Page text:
At the age of 16, I ran away from the city to move to the White Earth Reservation in northwestern Minnesota. I always loved it up there. As children, we’d go every summer, and just about every weekend in between, to spend our days canoeing, ricing, and berry picking at my grandfather’s. We’d visit with the elders, explore the great outdoors, and care for one another in our community.
Looking back, I suppose it was the simple life that I ran back to.
Even at a young age, I knew working with children was my passion. Not long after my return, I found work in the early childhood education field providing home visits to families on the reservation. The families always viewed me as company, the socialization aspect equally as important for the parents and children that often lived 30 miles from their closest neighbors. It was not uncommon for my visits to run close to two hours long and conclude with talking about family and friends over a warm cup of coffee.
Life in the city is much different. Many native families come to Minneapolis for work and better access to quality education programs and health care centers for their families. But with so many great opportunities, families are constantly rushing and on the run to doctor appointments, parent activities at the school, extra classes and community events, you name it. For some families, finding an hour to set aside for a visit can be a challenge, but they make the time because like all parents, they want what’s best for their kids.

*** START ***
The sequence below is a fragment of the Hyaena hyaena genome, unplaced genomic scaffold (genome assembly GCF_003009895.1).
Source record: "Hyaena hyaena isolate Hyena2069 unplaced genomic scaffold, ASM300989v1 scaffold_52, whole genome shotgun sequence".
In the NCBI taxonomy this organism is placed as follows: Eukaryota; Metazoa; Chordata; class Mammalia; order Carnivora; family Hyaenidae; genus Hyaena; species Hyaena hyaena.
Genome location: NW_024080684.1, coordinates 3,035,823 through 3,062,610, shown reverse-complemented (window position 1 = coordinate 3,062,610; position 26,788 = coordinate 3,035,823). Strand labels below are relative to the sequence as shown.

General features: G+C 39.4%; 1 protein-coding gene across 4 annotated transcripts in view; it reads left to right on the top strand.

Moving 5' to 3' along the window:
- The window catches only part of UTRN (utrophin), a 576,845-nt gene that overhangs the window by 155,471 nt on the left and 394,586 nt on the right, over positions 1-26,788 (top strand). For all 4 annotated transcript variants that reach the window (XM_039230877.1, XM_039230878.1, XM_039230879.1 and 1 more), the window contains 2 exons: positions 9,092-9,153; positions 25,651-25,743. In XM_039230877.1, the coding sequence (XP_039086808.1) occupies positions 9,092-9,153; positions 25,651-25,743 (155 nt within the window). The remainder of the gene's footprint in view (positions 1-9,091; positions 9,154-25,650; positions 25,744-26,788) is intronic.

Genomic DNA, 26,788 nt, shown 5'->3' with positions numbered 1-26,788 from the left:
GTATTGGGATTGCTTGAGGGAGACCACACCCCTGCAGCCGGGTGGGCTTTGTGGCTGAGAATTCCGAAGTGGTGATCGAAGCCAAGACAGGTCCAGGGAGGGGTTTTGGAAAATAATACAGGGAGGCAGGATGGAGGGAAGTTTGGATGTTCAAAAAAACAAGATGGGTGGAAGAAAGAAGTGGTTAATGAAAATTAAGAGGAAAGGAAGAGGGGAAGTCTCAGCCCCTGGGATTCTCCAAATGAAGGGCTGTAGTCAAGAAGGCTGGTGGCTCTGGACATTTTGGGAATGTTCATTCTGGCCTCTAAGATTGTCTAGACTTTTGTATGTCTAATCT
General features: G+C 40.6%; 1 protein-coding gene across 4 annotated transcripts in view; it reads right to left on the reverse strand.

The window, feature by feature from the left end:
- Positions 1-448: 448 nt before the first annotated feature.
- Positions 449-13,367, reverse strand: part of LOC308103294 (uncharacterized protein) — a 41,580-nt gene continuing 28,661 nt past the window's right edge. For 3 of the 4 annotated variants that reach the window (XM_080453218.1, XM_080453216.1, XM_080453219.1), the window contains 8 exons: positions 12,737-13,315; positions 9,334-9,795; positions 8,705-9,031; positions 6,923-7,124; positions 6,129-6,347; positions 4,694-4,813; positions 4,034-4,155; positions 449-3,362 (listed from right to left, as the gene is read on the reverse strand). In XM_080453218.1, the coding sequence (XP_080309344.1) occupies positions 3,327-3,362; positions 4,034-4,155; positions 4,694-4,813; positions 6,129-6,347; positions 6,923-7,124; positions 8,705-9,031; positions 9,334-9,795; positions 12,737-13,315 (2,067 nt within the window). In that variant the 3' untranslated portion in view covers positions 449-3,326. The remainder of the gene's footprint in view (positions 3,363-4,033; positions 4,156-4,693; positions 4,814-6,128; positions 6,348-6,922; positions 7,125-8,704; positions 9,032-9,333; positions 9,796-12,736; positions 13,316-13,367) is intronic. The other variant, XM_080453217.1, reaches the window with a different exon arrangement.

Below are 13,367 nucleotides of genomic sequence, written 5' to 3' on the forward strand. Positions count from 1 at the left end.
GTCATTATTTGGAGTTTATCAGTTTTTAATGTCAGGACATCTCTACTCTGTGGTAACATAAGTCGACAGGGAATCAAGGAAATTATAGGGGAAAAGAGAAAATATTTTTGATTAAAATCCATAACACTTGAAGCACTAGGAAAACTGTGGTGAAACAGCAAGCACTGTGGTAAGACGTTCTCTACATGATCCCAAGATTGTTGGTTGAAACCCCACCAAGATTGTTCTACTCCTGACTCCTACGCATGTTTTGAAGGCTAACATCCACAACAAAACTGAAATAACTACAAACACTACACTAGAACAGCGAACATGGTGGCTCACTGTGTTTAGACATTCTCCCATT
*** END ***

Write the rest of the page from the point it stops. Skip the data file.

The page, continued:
As natives, we also know that we need to do better for our children who are disproportionately unprepared to succeed in school.
- Among Native American children in the state of Minnesota, only 61.9% were deemed ready for kindergarten last year, which is lower than any other racial or ethnic group.
- Minnesota ranked 9th out of the 13 states reporting on 4th grade reading proficiency rates among Native American children.
- Last year, Minnesota had nearly the worst high school graduation rate for Native American students in the nation with only 52% graduating on time.*
These dire statistics are important to highlight because all too often, America’s indigenous people are left out of conversations about closing the “achievement gap.” It is clear we must work to help our children. The first step is to inform parents in our community that these gaps exist and of the importance of starting early to build the foundational skills necessary to overcome them. Following a long history of discrimination, neglect, and abuse, we are recognizing as a community that it is time for us to speak up.
Alison Dakota is a Way to Grow Family Educator. She currently works in Minneapolis providing family support and home visiting services to 30 families, 25 of which identify as Native American.
*Research presented in The State of Minnesota Public Education: A MinnCAN Research Snapshot, March 2016